Further, we soon learn that this film is not about unbelievably brave Israeli IDF commandos operating in occupied territory; this will be a story about spying on a very different level, about cyber warfare and its execution against very high level targets and taking place in a country dedicated to Israel’s elimination. The operation will involve Tamar Rabinyan (Niv Sultan) playing a very sophisticated hacker. The target is the electrical supply to the Iranian radar system so that Israeli pilots can bomb Iranian nuclear facilities. The Mossad command and control centre looks nothing like IDF’s. It is a warren of agents glued to TV screens in a large and very crowded high-tech facility.
As it turns out, Israel did bomb Iran’s nuclear assembly plant with its very sophisticated high-speed centrifuges in Natanz and other sites. But this was in June after the series was completed. It will not be the first time that fiction adumbrates actual historical events. Except in the series, the effort is botched. But, as in Fauda, the other side, the counter-intelligence Iranian boss, is as dedicated and as sophisticated and as sharp as any Israeli agent so that one might suspect for a time that he was really an Israeli mole in the Iranian capital.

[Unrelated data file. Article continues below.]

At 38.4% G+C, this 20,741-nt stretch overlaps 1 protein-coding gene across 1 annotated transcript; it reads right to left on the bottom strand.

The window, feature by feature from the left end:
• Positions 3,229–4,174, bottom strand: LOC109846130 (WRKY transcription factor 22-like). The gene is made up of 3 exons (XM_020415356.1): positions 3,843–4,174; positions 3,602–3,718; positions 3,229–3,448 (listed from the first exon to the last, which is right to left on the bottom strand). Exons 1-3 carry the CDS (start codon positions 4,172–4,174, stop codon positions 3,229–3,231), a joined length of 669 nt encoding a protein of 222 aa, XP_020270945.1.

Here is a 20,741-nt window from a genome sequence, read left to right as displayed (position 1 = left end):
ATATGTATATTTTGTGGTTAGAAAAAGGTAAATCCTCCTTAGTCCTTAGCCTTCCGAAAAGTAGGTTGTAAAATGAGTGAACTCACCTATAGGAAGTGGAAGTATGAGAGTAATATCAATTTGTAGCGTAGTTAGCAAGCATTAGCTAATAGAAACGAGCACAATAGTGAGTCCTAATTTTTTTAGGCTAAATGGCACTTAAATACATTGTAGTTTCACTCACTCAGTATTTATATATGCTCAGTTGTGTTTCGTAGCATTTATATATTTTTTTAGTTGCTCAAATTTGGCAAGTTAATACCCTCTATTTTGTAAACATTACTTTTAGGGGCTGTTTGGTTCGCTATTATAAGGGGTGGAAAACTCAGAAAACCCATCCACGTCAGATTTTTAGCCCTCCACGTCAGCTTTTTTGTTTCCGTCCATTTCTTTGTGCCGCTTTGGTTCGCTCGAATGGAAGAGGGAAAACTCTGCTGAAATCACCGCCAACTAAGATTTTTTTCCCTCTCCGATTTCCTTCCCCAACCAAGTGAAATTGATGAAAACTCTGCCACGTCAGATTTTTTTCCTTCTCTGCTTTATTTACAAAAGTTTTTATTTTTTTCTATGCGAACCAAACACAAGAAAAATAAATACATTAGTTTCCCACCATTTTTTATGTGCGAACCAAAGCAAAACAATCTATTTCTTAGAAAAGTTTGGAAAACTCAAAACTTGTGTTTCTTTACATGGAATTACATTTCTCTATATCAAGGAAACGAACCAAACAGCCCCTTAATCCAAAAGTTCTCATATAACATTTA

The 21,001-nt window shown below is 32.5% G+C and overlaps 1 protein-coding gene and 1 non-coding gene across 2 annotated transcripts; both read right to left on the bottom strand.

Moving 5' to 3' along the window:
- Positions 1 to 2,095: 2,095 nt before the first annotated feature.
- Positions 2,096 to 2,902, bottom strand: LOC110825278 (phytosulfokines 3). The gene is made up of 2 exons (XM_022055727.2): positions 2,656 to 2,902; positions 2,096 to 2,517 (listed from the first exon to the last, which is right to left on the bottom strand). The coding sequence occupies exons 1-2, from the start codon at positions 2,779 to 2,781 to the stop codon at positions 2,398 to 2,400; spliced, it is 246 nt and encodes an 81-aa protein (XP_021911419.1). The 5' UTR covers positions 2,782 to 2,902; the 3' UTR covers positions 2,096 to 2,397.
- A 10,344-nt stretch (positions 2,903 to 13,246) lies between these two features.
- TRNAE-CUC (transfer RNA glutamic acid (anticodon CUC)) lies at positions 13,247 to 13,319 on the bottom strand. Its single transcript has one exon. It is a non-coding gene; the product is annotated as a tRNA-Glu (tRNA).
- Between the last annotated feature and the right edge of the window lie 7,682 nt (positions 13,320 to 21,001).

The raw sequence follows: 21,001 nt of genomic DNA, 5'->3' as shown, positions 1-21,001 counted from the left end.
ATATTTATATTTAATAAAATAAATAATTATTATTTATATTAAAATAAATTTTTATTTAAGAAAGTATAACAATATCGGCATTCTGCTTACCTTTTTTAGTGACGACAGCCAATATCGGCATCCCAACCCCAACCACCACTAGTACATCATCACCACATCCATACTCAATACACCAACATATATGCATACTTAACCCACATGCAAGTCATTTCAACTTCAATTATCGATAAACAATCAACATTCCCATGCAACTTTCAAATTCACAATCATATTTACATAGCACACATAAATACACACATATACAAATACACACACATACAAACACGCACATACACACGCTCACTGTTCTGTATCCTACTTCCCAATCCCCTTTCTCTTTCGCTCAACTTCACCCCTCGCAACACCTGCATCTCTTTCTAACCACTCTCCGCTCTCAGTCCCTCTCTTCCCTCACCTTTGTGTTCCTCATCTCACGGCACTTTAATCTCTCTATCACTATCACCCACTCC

On the way in this spy story, we get glimpses of political Iran with a public hanging from a crane, dissident Iranians bitching about the high unemployment rate and wallowing in their underground music scene as gay men openly kiss and young girls shed their hijabs. They protest and are met by young Islamic zealots who support the revolution. But we are also introduced to Tamar’s aunt Arezoo (Esti Yerushalmi) who Tamar has not ever seen since Tamar’s whole family fled Iran decades earlier leaving behind the aunt who had married a Muslim jurist and had a religious Muslim daughter.
The domesticity is further reinforced when the aunt and niece work together in the kitchen to make Persian meatballs or koofteh by rolling minced lamb into spheres the size of a hardball mixed with onions and basmati rice, yellow split peas with mint, cardamom, turmeric and savory. “Perfect,” the aunt pronounces. Tamar is a cool as well as beautiful agent as well as an expert at rolling meatballs with the best of them just after she made the proverbial run through market stalls, stores and alleyways to escape the Iranian counterintelligence and police.